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  • The Great Smoky Mountains

    Students explore the air quality index and factors that contribute to poor air quality events. 

    Tips & Modifications

    Tip Teacher Tip

    If you want to save students' data for grading online, register your class for free at the High-Adventure Science portal page.


     

     

    Tip

    This activity is in a sequence of activities in the Will the Air Be Clean Enough to Breathe? lesson. The activities work best if used in sequence.

     

    Modification

    This activity may be used individually or in groups of two or three students. It may also be modified for a whole-class format. If using as a whole-class activity, use an LCD projector or interactive whiteboard to project the activity. Turn embedded questions into class discussions. Uncertainty items allow for classroom debates over the evidence.

    1. Activate students' prior knowledge about air quality.

    Show the Highland Park Optimist Club banquet in 1954 image. (Click on the link in the media carousel above and download using the arrow in the lower right corner of the window.) Tell students that bad air quality has a negative effect on human health. Air quality was poor in the United States before Clean Air Act regulations went into effect in 1970. Many areas around the world still experience very poor air quality. Ask:

    • Why do you think air quality is better in the United States today than it was before 1970? (Air quality is better because the Clean Air Act set air quality standards that states and localities had to meet. They reduced their emissions to meet the standards, and the air quality improved.)
    • What causes poor air quality events? (There are many causes of poor air quality events. Human actions [burning fuels and using volatile organic compounds] put pollutants into the air. Natural events [forest fires and volcanic eruptions] can also affect air quality.)
    • Are human processes the only causes of air pollution? (Humans are not the only causes of air pollution. Forest fires and volcanic eruptions are two natural causes of poor air quality.)

    Tell students that air quality is measured by the air quality index. Show students the Air Quality Index, and then access the Air Now: Today’s AQI Forecast website and show the air quality forecast map for the United States. Ask:

    • Where is the air quality forecast to be the worst in the United States today? (Answers will vary depending on the day.)
    • What do you think is the cause for the poor air quality in the United States today? (Depending on the area of the country, the poor air quality could be due to fires, emissions from power plants and factories, and/or emissions from vehicles. Stagnant weather patterns can contribute to poor air quality events.)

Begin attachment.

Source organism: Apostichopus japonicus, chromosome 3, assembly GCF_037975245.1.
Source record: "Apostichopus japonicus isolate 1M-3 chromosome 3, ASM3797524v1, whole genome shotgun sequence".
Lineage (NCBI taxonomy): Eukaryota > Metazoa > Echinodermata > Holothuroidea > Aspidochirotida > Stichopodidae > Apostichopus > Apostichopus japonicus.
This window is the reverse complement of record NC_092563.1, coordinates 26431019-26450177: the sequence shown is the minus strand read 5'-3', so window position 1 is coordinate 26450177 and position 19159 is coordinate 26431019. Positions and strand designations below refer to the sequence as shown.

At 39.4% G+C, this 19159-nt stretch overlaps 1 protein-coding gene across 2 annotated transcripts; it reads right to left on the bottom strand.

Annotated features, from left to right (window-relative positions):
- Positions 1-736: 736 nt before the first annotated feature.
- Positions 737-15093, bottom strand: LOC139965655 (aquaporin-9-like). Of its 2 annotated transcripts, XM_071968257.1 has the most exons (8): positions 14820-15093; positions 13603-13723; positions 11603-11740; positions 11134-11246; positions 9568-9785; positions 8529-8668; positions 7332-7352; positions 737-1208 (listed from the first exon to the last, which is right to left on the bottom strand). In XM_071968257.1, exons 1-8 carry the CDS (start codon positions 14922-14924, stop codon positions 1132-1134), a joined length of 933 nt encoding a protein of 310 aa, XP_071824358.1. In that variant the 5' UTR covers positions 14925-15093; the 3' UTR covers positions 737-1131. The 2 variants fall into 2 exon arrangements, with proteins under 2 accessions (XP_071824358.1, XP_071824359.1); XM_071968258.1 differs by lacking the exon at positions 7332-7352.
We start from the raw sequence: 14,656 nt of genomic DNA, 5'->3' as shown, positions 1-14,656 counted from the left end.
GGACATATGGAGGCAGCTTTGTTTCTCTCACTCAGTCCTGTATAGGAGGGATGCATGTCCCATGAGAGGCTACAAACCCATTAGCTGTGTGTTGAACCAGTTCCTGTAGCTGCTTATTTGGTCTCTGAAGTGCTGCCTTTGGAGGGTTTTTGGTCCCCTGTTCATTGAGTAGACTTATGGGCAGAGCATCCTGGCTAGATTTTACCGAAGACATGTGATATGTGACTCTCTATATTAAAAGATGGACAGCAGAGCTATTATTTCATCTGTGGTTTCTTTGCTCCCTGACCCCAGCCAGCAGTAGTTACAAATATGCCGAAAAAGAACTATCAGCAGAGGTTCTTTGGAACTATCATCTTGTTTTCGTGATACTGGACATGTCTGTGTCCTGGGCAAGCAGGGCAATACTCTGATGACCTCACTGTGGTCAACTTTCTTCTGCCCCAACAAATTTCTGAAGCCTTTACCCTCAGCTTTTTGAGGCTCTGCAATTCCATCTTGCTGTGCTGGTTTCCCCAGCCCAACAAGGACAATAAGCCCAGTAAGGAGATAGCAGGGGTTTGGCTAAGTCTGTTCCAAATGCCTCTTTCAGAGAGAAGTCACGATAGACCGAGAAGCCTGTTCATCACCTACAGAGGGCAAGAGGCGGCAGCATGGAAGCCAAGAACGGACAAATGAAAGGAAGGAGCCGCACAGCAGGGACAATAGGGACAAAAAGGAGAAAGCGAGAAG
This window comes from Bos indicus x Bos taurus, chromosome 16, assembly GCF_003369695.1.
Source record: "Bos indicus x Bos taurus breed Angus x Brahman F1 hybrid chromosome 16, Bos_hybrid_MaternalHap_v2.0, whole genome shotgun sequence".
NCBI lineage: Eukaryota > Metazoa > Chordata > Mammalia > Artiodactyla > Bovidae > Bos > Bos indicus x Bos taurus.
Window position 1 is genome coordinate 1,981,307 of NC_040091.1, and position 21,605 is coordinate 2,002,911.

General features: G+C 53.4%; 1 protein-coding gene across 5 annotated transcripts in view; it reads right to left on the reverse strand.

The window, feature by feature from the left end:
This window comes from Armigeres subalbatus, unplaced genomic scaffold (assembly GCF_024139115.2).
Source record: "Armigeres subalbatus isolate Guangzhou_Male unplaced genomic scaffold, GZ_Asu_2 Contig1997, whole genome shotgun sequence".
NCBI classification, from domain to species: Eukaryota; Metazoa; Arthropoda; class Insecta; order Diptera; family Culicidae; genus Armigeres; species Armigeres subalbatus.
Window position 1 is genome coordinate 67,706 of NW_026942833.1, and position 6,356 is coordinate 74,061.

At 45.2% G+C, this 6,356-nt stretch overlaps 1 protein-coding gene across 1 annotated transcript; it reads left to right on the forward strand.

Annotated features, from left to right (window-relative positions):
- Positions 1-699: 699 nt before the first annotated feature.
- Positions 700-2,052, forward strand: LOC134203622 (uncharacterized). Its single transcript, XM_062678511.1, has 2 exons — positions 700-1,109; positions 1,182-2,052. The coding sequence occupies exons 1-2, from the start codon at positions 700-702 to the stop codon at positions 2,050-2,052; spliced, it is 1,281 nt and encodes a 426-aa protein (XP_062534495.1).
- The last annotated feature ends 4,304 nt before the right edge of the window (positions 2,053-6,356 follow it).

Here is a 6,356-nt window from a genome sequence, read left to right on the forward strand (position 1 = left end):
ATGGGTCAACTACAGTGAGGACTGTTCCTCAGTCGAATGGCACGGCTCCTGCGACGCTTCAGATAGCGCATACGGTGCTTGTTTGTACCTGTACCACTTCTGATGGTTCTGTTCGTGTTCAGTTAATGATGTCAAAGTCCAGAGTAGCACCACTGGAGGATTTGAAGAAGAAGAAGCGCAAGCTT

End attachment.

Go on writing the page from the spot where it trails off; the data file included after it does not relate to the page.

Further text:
• How do you think scientists forecast air quality? (Scientists use data from real-time monitoring stations to measure the level of pollutants in particular areas and weather forecasts to predict where wind will blow pollutants (or leave pollutants over a particular location).)

    2. Discuss the role of uncertainty in the scientific process.

    Tell students that science is a process of learning how the world works and that scientists do not know the “right” answers when they start to investigate a question. Let students know that they can see examples of scientists' uncertainty in forecasting air quality. Show the Forecast of Air Quality on December 10, 2013 image and Air Quality on December 10, 2013 image. (Click on the link in the media carousel above and download using the arrow in the lower right corner of the window.) Tell students that these are snapshots of the air quality forecast and the real-time air quality in the United States on December 10, 2013. Ask:

    • Did the forecast accurately predict which areas would have poor quality air? (The forecast air quality overlaps with many of the poor air quality areas, but it does not cover all of them. The air quality in some areas (Northern California) is much worse than the forecast predicted.)
    • Why do you think scientists did not accurately predict the air quality for more of the United States? (Student answers will vary. The air quality forecast is affected by human activities that may not be easily predicted.)

    Tell students they will be asked questions about the certainty of their predictions. Let students know they should think about what scientific data is available as they assess their certainty with their answers, and encourage them to discuss the scientific evidence with each other to better assess their level of certainty with their predictions.

     

    3. Have students launch the Measuring Air Quality interactive.